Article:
Only José Altuve, Alex Bregman, Justin Verlander, and Lance McCullers (who hasn’t pitched this season) remain from the 2017 team that won a World Series now stained by a sign-stealing scandal. In spite of the shame the franchise carries due to that season, the Astros have perfected the art of churning their roster, allowing loads of talent to leave via free agency while remaining World Series contenders.
“It’s just the mentality they have,” Houston closer Ryan Pressly said of his teammates and coaches after Tuesday’s 3–2 victory over the Minnesota Twins ended the Astros’ American League Division Series. “I don’t think a lot of people quite understand that until you’re in the clubhouse and you see it. The camaraderie that we have in there, picking each other up day in and day out, is something that we strive for.”
Even in a season when key players spent massive chunks of the year out with injuries—Altuve missed 72 games, Yordan Álvarez missed 48, and Michael Brantley missed 147—and stars like Alex Bregman, Jeremy Peña, and José Abreu fought through nearly season-long slumps, the Astros have ended up right back where they expected to be, and they’re playing their best baseball when it matters most.
“There’s been a culture established here that hasn’t faded away,” said Justin Verlander, a two-time Cy Young Award winner (2019 and 2022) with the Astros who signed with the Mets last offseason and then was reacquired in July. “It’s still very present, and that’s a testament to the guys that were here before and the guys that remain here and the guys that are leaders of this ball club. They don’t allow slacking off, but they do it in a respectful manner. They expect the best of everyone because they’re giving their best every single day. What a great way to lead by example.
“I think our culture is something not tangible. Funny that [for] one of the most analytic-forward teams in baseball, something that makes this team so special is something that’s not measurable.”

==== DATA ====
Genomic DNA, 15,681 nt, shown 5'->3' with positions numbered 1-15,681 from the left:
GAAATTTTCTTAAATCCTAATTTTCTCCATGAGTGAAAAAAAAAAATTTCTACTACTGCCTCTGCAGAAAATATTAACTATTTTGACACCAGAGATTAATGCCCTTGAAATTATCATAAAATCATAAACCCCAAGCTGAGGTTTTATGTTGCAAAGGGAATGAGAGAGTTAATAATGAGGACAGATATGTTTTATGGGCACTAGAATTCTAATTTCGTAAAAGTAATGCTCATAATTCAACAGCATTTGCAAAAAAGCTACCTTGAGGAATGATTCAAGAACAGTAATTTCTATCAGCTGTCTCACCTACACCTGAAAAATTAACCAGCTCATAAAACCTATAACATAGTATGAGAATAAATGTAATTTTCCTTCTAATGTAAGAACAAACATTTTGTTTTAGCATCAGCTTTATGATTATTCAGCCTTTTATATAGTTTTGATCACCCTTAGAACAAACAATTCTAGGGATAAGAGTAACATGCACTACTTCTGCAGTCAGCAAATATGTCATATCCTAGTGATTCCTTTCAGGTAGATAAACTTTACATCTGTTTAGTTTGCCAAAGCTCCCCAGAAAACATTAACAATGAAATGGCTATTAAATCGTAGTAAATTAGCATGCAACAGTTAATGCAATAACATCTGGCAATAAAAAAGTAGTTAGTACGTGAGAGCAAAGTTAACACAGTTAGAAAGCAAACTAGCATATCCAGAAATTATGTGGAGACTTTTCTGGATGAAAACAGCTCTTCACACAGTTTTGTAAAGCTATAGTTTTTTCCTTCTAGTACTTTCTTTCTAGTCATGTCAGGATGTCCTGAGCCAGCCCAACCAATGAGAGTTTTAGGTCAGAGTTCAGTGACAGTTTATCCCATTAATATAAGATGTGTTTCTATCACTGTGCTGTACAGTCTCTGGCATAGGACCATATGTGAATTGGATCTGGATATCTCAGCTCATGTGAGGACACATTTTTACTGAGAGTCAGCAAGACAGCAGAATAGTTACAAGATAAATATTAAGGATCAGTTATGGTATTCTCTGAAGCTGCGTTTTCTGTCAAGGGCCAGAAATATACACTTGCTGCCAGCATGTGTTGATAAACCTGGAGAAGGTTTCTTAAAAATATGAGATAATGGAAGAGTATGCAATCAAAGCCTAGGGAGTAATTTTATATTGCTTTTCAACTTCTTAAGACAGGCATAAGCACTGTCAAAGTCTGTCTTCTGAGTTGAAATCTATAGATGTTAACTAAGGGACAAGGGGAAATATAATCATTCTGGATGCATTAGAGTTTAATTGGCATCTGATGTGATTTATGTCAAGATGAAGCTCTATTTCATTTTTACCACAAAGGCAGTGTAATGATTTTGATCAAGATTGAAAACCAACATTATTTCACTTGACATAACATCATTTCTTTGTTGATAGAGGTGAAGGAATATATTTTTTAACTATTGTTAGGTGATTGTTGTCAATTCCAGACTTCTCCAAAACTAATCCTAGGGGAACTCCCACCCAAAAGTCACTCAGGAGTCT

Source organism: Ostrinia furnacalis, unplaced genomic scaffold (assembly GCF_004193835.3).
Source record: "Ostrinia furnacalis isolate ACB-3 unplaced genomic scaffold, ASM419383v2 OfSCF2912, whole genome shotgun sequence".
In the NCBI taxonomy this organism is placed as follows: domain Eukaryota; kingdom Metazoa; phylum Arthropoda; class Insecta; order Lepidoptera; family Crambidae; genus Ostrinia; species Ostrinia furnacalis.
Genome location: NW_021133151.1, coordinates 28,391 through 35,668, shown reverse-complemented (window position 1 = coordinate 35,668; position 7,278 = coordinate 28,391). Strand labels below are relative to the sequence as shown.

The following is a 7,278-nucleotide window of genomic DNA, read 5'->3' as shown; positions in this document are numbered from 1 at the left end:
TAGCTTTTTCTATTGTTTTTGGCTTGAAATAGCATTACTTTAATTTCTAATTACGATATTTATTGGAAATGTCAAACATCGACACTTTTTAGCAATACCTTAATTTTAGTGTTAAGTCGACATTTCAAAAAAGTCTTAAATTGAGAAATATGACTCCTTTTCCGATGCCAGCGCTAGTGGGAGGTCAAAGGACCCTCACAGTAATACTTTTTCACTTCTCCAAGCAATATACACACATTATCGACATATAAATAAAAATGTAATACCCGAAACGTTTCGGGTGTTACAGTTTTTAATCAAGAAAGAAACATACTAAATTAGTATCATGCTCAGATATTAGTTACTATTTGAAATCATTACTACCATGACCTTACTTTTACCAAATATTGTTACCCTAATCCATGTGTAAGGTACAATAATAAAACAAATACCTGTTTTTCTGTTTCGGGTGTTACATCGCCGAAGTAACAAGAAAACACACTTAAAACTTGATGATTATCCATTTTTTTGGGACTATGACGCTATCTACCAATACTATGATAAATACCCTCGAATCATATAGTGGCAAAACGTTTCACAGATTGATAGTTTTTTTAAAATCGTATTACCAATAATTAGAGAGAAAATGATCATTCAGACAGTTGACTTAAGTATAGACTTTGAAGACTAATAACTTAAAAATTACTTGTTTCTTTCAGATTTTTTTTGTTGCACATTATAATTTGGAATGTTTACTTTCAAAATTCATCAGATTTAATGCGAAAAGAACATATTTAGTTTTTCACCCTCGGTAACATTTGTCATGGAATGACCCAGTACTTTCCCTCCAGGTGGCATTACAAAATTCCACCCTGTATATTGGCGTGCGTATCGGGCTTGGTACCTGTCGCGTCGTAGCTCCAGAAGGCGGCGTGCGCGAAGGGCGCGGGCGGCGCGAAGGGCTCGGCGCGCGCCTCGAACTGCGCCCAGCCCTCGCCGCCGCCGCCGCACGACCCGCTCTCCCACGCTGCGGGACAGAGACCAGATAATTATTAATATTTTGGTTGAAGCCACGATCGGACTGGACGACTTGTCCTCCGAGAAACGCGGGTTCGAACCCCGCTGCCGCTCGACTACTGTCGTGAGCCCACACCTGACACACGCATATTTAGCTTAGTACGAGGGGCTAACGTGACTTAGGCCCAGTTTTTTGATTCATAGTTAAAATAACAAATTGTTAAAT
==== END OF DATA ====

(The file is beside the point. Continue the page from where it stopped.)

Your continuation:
As for this Rangers club, the roster was built nearly overnight, with owner Ray Davis hiring former major league pitcher (and Highland Park native) Chris Young to run his baseball operation and then agreeing to spend more than $800 million for an injection of talent that snapped a streak of six straight losing seasons. They, too, are peaking at just the right time, having won all five of their playoff games with the look of a team that, for however long this hot streak lasts, has pretty much no weakness.
Many Texan fans have long wondered what an Astros-Rangers postseason series would look like. Since 1972, the Rangers’ first season in the big leagues, the state has yet to see it. Could a playoff baseball thriller really refocus the state’s attention on a sport other than football? Would it create a true rivalry between sports fans in the Metroplex and Houston?
Statewide television ratings for the ALCS will help assess just how much an all-Texas ALCS can affect football’s vice grip on our sporting culture. As for that rivalry—it’s not happening, not as long as one city has five Super Bowl trophies (Dallas) and the other none (Houston), and not as long as one city’s NFL franchise is the most valuable in the world. Whichever team heads to the World Series this year, the Metroplex will still see Houston as a speck in its rearview mirror.
But this ALCS will be a rivalry, at least for fans, since the teams lack any particularly heated history with each other, besides a relatively tame bench clearing in July. That confrontation didn’t appear to carry over six weeks later, when the Astros swept a three-game series in Arlington. Houston has dominated the series in recent years, winning 9 of 13 games this season and 79 of 118 over the last seven.
Nevertheless, beginning Sunday in Houston, Texans will finally have their two teams side by side on one of the sport’s biggest stages, with a trip to the World Series on the line. If that doesn’t steer the conversation away from Dak and Jerry, no sports story ever will. In the meantime, brace yourself for a national narrative about baseball never being more than a distraction, something to do before the Dallas Cowboys disappoint again or the Longhorns and the Aggies lose their next big football games.
Rangers fans began a “We want Houston!” chant Monday night at Globe Life Field, and the Dallas Morning News quoted a Rangers fan, Jayce Jenkins, saying: “If we’re going to go to the World Series, I want to go through Houston.”
His wish was granted, fifty years in the making.